This captivating documentary gives us a look into a culture where reincarnation is accepted as undeniably real.
Buddhist monk Tenzin Zopa served revered high lama Geshe Lama Konchog from the time he was 7 years old. The old monk was living in solitary meditation in the hills above Zopa's village, and young Zopa felt drawn to him and decided to serve him, even against the wishes of his family. They were together for over 20 years.
When the old lama dies at age 84, Zopa is left without a purpose. But after a time, because of his close relationship with the lama, the Dalai Lama assigns Zopa the enormous task of locating his master's reincarnation. An astrologer is consulted for information about where to look for the reborn lama, and they use clues from the funeral pyre (which direction did the smoke go?) to tell them where he might be found.
The young monk is utterly charming and talks openly about how much he loved his teacher, the life they spent together, and how happy he will be to see him again. He is very modest, and the task of finding the child overwhelms him: Is he the right person to look for him? How will he know if he finds the right child?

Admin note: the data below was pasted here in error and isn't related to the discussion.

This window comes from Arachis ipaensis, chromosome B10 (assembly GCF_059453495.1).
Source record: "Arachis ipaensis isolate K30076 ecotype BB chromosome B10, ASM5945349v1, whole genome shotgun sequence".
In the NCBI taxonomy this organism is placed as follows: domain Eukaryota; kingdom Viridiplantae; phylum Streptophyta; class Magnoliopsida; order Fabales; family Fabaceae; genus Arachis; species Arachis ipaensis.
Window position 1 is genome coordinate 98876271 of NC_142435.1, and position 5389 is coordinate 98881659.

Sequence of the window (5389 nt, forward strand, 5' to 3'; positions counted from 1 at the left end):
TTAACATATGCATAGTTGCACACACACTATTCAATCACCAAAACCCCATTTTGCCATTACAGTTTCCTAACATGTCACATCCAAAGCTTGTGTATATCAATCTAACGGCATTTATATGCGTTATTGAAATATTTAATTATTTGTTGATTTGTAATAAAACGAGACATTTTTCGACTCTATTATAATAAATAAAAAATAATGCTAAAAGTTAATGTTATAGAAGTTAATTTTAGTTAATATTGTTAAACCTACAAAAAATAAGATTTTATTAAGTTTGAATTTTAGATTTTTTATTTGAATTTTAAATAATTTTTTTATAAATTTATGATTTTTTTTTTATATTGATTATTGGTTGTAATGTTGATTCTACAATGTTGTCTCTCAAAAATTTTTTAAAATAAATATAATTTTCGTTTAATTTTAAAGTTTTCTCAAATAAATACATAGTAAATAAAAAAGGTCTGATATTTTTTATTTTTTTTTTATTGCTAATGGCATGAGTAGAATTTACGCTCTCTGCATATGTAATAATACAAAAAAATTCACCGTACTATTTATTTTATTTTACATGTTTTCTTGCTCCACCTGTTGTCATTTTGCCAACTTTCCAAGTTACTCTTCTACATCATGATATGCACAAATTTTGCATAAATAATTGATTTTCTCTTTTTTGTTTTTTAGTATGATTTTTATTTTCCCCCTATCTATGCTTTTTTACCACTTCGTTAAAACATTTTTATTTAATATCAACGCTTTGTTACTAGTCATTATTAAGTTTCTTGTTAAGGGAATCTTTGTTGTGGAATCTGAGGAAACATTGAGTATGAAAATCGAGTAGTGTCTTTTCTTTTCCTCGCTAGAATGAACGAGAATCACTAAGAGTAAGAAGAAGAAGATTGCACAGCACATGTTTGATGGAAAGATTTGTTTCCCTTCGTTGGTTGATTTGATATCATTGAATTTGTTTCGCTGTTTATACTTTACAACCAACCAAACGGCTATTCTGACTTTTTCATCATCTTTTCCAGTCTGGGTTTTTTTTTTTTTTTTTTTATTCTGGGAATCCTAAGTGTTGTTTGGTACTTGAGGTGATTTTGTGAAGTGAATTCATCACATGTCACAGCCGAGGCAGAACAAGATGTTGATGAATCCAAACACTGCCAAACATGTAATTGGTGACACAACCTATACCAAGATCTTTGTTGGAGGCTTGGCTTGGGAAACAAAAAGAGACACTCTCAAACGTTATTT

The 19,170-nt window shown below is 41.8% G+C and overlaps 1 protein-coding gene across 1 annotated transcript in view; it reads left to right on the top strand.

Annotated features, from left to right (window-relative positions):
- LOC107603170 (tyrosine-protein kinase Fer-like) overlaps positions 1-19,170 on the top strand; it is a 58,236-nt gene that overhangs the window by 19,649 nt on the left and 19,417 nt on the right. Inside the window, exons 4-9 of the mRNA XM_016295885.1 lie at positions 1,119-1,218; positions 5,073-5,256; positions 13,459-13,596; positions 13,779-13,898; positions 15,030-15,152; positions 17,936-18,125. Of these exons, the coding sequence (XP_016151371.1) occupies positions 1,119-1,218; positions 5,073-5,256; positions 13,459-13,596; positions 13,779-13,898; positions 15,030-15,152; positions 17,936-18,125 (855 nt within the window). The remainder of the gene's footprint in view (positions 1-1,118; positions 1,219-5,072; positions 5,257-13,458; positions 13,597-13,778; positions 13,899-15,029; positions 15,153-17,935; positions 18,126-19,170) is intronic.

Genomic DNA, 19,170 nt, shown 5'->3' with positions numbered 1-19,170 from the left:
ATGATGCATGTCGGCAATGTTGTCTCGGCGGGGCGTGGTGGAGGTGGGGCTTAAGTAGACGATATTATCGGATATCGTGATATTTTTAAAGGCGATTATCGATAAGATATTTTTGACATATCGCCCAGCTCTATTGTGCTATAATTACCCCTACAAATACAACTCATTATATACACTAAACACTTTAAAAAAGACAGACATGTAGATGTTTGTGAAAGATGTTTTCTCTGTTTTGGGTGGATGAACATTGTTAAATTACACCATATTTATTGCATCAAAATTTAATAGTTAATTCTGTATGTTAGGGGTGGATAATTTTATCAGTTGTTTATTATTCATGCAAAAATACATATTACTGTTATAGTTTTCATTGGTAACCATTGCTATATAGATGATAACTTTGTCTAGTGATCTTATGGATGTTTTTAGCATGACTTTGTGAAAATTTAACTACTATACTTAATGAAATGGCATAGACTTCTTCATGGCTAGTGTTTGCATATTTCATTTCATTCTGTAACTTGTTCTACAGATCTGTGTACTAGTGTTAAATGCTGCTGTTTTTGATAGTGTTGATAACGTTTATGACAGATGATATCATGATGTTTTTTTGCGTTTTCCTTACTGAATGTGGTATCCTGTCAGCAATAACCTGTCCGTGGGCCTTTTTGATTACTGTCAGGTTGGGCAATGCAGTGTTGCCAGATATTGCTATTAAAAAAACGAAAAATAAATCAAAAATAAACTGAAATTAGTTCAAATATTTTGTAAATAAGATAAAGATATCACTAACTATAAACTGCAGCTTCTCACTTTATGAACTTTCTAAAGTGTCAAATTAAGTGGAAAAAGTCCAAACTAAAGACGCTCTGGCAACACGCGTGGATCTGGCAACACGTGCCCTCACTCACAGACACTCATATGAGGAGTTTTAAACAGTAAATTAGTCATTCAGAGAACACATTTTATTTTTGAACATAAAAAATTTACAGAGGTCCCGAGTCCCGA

Zopa travels around the rugged and remote Tsum Valley between Nepal and Tibet, an area seemingly barely touched by the last century, inquiring about special children in the right age group. He carries prayer beads and other objects that belonged to his master—with the idea that the reincarnated lama will be able to recognize the things from his previous life.
The entire movie is from the outlook of the young monk—there is no outside commentary, history, or Buddhist theology lessons. The disciple's quest is completely engaging, but it brings up questions about the heartbreak of giving up a young child to a religious life for the greater good. It is also a fascinating look at a remote part of the world and the Tibetan Buddhism that survives there.